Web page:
Dear Ivy: Thanks

My Dear Ivy,

I’ve written a great deal here about reaching out to others to help you expand your horizons – seeking advice, asking for help, and learning whatever you can, wherever you can, from whomever you can.

One thing I want to make sure to remind you to do, is to thank them for it.

A little word of gratitude can go a long way in forging a connection to someone. You may feel grateful for all that someone has done for you, but if that’s the case, be sure to let them know it. I promise, it matters. A brief word of gratitude can brighten someone’s day, but it can also have lasting impact in forging a personal or professional connection that will benefit both of you down the road.

One of the best pieces of professional advice I ever got was: “Never burn bridges.” The point of that word of wisdom was simple – if you burn your bridges with someone, you may encounter them again later. And when you do, they may be in the position to impact your career.

This is sort of the flip side of that advice. I don’t merely want you to not burn bridges. I want you to build them! Taking the time to offer a kind word to someone who has been there for you when you needed them, can go a long way toward forging lasting relationships – and that’s true not just in the workplace, but throughout life in general.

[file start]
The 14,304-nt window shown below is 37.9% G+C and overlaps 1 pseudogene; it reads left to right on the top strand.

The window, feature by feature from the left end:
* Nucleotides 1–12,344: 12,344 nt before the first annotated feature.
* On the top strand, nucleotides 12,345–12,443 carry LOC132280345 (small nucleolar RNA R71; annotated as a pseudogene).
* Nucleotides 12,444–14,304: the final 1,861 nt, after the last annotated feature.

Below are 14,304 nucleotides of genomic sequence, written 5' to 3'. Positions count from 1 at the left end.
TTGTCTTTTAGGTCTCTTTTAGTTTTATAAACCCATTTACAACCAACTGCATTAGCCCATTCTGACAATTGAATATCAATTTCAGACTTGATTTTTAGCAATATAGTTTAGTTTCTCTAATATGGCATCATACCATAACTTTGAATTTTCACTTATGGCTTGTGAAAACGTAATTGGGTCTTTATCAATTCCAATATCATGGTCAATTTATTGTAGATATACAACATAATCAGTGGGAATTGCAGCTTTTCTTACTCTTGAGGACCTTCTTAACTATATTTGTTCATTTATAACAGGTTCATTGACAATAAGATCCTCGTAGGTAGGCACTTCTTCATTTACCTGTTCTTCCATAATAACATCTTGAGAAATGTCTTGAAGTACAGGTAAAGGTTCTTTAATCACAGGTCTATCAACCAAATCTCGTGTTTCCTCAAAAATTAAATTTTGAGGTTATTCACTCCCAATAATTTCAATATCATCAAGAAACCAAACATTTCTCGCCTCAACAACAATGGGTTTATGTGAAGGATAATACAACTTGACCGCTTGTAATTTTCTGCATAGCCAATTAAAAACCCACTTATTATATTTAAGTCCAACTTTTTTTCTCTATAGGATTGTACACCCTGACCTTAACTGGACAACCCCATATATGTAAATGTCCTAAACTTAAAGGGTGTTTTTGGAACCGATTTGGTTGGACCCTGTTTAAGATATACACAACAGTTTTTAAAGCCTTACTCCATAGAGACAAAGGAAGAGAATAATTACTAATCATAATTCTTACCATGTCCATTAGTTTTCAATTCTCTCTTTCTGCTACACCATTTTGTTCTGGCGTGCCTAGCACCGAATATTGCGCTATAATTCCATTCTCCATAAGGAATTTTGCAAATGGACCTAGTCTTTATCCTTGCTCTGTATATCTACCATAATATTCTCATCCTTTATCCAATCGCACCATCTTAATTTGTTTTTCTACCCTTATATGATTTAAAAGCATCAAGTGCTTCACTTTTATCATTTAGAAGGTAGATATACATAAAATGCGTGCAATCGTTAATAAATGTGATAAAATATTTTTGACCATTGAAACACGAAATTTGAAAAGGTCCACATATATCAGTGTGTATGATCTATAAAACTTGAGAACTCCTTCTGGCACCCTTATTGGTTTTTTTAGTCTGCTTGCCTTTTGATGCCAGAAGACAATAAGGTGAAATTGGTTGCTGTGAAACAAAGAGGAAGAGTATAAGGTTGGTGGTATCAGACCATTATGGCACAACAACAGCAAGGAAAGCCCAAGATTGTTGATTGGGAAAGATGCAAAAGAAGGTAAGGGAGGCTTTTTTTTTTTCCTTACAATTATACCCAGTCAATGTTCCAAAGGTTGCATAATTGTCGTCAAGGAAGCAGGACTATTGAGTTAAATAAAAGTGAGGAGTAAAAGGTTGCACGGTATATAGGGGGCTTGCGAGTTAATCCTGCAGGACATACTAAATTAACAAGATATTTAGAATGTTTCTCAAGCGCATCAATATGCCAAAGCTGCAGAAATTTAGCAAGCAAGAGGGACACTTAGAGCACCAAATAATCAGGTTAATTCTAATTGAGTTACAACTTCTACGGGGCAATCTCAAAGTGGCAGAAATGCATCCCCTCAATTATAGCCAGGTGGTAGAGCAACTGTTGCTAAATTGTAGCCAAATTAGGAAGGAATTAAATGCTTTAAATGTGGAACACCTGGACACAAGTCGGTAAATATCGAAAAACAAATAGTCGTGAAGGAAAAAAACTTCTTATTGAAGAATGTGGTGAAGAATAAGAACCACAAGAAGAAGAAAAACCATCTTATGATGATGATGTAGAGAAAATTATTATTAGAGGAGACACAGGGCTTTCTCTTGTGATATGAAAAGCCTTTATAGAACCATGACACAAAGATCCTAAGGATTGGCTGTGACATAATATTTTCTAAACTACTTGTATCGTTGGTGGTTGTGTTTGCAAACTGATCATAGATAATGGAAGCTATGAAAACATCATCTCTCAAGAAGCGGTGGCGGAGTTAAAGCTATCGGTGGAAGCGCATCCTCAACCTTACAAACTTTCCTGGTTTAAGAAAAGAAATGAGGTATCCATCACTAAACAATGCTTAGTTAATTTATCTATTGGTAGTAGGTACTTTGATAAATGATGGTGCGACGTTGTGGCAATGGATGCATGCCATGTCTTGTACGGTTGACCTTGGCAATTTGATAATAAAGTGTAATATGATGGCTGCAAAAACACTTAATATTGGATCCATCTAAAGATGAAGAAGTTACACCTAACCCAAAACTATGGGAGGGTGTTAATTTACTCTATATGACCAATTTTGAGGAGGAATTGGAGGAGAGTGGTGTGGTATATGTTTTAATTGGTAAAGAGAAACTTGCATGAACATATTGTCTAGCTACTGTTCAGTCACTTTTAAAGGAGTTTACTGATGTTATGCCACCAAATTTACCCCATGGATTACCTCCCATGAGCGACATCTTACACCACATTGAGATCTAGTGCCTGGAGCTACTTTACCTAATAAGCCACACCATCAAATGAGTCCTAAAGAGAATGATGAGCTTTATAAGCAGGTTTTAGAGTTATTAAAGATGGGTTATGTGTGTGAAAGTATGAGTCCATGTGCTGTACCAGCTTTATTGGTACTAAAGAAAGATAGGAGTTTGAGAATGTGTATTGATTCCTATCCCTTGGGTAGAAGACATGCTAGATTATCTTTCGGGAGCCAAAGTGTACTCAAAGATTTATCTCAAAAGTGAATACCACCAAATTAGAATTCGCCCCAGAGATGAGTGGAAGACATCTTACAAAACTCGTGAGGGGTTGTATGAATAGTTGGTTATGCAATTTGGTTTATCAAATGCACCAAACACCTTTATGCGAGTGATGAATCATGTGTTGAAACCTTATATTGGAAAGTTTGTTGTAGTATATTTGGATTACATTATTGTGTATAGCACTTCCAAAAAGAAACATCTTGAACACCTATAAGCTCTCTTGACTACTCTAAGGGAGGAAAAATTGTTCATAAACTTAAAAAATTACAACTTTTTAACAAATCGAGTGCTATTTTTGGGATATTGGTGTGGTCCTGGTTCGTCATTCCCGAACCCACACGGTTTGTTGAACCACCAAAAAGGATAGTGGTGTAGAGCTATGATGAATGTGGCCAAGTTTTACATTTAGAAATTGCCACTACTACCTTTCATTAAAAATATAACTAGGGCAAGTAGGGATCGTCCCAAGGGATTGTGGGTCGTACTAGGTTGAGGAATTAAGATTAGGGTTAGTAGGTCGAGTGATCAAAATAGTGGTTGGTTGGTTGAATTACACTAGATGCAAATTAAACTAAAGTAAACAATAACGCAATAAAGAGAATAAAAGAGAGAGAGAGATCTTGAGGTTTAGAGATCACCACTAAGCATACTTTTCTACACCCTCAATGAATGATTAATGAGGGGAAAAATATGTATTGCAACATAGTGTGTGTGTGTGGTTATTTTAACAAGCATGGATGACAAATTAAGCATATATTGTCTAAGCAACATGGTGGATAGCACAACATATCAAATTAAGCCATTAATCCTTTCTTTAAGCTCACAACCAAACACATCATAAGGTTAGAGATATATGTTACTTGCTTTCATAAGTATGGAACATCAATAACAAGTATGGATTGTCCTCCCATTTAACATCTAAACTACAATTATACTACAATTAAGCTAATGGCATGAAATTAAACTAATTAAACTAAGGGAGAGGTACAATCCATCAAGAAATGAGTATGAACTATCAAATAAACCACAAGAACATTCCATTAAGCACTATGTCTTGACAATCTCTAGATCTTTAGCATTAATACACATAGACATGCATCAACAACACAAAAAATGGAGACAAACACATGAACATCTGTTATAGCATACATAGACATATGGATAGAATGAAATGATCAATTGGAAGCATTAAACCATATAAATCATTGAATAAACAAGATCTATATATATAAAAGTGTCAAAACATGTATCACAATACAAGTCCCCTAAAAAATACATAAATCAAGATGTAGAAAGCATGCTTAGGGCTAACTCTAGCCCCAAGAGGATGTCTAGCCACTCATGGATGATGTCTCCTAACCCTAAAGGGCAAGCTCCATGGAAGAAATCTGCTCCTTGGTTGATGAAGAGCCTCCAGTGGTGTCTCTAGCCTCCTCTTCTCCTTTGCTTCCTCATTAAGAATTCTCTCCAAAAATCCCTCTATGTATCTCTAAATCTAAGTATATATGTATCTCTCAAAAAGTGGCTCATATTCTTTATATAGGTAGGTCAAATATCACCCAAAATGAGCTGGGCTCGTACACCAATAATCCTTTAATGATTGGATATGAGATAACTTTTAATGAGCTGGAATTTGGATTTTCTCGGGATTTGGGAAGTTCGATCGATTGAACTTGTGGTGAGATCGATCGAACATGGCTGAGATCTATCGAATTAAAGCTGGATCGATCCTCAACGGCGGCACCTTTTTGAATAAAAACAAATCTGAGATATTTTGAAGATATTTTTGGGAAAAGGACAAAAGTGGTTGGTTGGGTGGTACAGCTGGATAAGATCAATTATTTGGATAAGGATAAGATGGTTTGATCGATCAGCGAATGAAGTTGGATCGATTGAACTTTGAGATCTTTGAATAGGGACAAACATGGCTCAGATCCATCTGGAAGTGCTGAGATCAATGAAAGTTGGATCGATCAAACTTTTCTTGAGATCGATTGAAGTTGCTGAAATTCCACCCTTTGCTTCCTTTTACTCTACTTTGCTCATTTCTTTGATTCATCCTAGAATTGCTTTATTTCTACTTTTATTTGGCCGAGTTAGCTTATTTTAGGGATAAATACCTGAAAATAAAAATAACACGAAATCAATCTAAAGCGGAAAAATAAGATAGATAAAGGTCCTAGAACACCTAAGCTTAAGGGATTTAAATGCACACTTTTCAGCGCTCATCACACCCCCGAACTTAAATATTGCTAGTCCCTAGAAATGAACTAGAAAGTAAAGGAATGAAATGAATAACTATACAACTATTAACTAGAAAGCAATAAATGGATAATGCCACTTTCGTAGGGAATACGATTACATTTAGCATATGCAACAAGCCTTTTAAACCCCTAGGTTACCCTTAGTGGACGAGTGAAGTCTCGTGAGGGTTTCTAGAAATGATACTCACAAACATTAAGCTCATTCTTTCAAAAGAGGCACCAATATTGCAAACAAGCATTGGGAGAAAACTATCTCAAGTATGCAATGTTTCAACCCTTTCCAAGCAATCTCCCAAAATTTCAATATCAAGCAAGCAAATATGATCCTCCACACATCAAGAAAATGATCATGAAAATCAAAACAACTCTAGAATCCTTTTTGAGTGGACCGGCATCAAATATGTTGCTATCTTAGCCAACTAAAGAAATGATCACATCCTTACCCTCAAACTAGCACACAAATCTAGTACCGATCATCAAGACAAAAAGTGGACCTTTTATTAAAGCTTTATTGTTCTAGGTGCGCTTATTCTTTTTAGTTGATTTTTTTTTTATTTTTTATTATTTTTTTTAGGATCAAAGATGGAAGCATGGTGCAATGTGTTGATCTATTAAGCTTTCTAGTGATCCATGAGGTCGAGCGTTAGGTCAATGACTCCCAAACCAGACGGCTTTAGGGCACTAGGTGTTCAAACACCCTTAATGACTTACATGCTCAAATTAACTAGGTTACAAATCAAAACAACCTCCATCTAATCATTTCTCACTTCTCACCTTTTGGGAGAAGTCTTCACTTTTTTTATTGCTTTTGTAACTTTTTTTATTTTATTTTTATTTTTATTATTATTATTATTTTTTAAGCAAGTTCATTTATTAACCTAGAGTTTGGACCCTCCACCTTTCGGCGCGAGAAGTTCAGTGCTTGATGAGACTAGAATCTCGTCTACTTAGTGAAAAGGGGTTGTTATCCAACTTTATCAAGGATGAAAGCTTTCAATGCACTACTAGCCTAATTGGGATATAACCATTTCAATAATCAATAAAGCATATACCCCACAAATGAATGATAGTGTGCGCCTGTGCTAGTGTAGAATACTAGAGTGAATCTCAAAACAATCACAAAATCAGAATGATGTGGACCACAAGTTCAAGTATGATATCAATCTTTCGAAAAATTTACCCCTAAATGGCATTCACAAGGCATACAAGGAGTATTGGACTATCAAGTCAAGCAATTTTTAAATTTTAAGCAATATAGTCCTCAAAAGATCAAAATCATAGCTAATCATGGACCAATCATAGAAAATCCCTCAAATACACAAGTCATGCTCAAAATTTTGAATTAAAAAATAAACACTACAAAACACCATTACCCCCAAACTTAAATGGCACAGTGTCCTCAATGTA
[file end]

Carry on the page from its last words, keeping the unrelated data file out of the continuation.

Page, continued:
I’ve had many mentors throughout my life – both personal and professional. I’ve tried to remember to thank them, especially when their advice or assistance impacted me in a particularly meaningful way. I’m sure I haven’t always succeeded in catching everyone, but it’s just generally a good habit to cultivate. Because, just as with burning bridges, you may see these people again later.

And it’s not just about what they can do for you. Being kind to others, remembering to share a kind word with those who impact your life, is another way of showing that you value people . . . not just the things they do. It’s another way of forging stronger connections and relationships that can be profoundly beneficial, not just because of what the person can offer you, but because relationships of this sort – personal as well as professional – are intrinsically valuable for their own sake. They simply make the worlds we live and work in a more pleasant place to exist.

We could all do with a lot more of that.

It’s also not just about your relationships with others.cultivating a sense of gratitude can also have a profound impact on you, as well. It prompts you to think about what you have, rather than what you want, and to be content rather than anxious. Stressing about what you don’t have – what isn’t as you want it to be – is easy. Cultivating thankfulness for what you do have is harder, but it will make life more pleasant in the long run.

As for me, one of the things I’m most grateful for, in my whole life, is you. I’m so lucky to have you, and your brother, and your sister, and your mom in my life. I’m so incredibly grateful to each of you for the love you give to me. So to close out this letter I want to thank you. Thank you for the squeals and hugs you give me every time I walk in the door after work. Thank you for the snuggles, the kisses, the crawling up into my lap at a moment’s notice to read your favorite “boop.” You have no idea what it means to me – and you probably won’t, until you become a parent yourself one day.

Thank you, for you.

I love you.


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